Researchers receive grants totaling more than $2.3 million

Dr. Jacques Lux and Dr. Ananth Madhuranthakam
Dr. Jacques Lux (left) and Dr. Ananth Madhuranthakam

Dr. Jacques Lux and Dr. Ananth Madhuranthakam have been awarded grants from the Cancer Prevention and Research Institute of Texas totaling more than $2.3 million. Dr. Lux will receive $1.2 million over four years to investigate "Improving Safety and Efficacy of Amino Acid Depletion Therapy for Acute Lymphoblastic Leukemia Using Translatable Nanotechnology," and Dr. Madhuranthakam will receive $1.1 million over the next three years to investigate "Noninvasive Detection and Assessment of Therapy Response in Multiple Myeloma Using Whole-Body MRI."

Dr. Lux received his doctorate in chemistry from the University of Strasbourg, and completed postdoctoral training at the faculty of pharmacy in Strasbourg, where he developed activatable optical probes for the detection of viral RNA. He then received training in supramolecular chemistry at the Scripps Research Institute in La Jolla, California, and additional postdoctoral research at the University of California - San Diego. He joined the Radiology Research faculty as an Assistant Professor in 2015.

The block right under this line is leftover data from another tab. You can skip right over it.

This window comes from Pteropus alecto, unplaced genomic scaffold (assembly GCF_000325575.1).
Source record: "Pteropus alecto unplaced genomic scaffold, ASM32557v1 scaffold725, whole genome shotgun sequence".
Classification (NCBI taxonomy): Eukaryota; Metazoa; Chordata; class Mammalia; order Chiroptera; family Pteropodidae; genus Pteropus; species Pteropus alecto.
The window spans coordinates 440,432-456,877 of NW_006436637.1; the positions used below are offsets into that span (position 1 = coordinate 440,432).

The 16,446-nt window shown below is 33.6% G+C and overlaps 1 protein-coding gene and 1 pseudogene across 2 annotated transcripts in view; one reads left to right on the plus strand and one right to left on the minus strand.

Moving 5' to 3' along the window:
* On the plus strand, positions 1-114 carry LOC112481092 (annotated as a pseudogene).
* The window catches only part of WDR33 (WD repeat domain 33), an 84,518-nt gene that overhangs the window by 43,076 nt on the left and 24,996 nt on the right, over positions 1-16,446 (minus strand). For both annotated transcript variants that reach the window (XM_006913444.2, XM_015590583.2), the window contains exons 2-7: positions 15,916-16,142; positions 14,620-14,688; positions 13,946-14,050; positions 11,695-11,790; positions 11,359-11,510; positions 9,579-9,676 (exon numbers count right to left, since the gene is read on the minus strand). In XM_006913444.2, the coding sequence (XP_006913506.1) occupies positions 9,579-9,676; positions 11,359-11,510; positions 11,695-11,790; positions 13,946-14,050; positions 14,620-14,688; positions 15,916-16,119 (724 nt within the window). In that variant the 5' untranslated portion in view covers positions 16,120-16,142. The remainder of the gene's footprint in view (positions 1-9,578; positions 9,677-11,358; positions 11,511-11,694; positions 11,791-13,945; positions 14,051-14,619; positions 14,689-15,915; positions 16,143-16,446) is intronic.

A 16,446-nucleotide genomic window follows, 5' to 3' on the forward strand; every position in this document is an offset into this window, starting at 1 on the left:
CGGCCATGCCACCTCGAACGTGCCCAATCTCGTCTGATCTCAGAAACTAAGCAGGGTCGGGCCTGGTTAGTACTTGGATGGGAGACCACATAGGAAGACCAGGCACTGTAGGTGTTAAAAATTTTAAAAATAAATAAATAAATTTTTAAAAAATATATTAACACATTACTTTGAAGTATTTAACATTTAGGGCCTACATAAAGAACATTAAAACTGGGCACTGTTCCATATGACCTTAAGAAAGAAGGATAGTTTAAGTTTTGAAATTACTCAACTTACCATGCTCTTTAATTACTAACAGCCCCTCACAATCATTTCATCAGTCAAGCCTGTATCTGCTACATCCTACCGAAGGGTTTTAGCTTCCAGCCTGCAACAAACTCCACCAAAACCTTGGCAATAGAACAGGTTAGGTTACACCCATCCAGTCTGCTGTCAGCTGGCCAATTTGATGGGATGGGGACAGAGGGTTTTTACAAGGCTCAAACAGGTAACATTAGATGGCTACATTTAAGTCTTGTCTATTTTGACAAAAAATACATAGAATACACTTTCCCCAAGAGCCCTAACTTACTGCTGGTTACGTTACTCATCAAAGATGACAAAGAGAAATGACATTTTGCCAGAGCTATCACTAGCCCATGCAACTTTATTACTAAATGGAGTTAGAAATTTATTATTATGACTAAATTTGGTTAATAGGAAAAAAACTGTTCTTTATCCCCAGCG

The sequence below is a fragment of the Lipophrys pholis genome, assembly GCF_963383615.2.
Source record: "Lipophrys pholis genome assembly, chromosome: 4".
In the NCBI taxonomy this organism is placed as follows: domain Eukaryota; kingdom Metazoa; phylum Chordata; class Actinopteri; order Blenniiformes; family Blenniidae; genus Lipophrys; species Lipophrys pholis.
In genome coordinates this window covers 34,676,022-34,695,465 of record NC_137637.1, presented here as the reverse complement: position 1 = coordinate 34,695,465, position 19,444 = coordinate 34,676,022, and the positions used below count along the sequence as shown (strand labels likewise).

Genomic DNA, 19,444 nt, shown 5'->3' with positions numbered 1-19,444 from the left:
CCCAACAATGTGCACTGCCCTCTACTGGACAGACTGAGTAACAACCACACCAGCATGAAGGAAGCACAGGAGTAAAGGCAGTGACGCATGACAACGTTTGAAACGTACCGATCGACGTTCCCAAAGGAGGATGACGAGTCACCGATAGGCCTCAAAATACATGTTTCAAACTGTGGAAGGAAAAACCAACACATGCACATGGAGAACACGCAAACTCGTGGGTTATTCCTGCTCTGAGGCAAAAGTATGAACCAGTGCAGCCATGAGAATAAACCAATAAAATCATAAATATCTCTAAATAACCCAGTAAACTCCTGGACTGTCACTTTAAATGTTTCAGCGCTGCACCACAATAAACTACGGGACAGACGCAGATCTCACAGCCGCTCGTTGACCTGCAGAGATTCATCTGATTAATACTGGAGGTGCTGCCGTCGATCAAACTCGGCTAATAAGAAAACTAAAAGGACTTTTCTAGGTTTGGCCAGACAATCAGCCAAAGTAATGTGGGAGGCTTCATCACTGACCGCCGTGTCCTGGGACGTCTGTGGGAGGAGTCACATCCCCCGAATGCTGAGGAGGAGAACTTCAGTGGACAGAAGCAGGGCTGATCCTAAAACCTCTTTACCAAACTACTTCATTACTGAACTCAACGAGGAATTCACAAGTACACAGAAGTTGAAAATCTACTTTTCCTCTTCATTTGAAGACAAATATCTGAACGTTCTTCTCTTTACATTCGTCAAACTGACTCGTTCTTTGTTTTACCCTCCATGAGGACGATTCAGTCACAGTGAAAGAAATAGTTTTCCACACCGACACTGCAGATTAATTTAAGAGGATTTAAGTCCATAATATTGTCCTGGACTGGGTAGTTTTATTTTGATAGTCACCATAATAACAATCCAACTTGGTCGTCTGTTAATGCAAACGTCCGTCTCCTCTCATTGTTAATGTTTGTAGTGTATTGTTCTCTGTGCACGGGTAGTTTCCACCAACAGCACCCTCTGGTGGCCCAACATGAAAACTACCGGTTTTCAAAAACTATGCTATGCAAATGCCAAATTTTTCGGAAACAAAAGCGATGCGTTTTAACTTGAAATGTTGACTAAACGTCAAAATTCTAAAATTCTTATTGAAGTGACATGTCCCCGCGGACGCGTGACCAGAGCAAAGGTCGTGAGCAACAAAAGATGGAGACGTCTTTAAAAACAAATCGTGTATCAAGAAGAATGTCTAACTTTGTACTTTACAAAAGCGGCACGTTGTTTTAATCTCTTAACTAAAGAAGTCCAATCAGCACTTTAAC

At UT Southwestern, he develops novel nanomedicine platforms to diagnose and treat disease in vivo noninvasively with the long-term objective of developing theranostic agents that can be used in the clinical setting. He serves as the assistant director of the Translational Research in Ultrasound Theranostics (TRUST) lab, under the direction of Dr. Robert Mattrey.

Dr. Madhuranthakam received his doctorate in bioengineering from Mayo Graduate School in Rochester, Minnesota, and then joined the MR research and Development division of GE Healthcare to develop novel imaging techniques to improve the clinical utility of MRI. He joined the Radiology Research faculty as an Assistant Professor in 2011.

At UT Southwester, Dr. Madhuranthakam serves as the MR Research Director, with additional academic appointments in the Advanced Imaging Research Center and the Department of Biomedical Engineering. He also serves as an adjunct faculty member in the Department of Bioengineering at the University of Texas at Dallas.

He holds nine patents (six issued and three filed).

Dr. Madhuranthakam is also conducting a National Institutes of Health/National Cancer Institute-funded study evaluating arterial spin labeling as a quantitative non-contrast perfusion imaging technique for the assessment of cancer therapy response in patients with advanced brain tumors (glioblastoma) or advanced kidney cancer (metastatic renal cell carcinoma). He is investigating this technique as part of the NCI's Quantitative Imaging Network.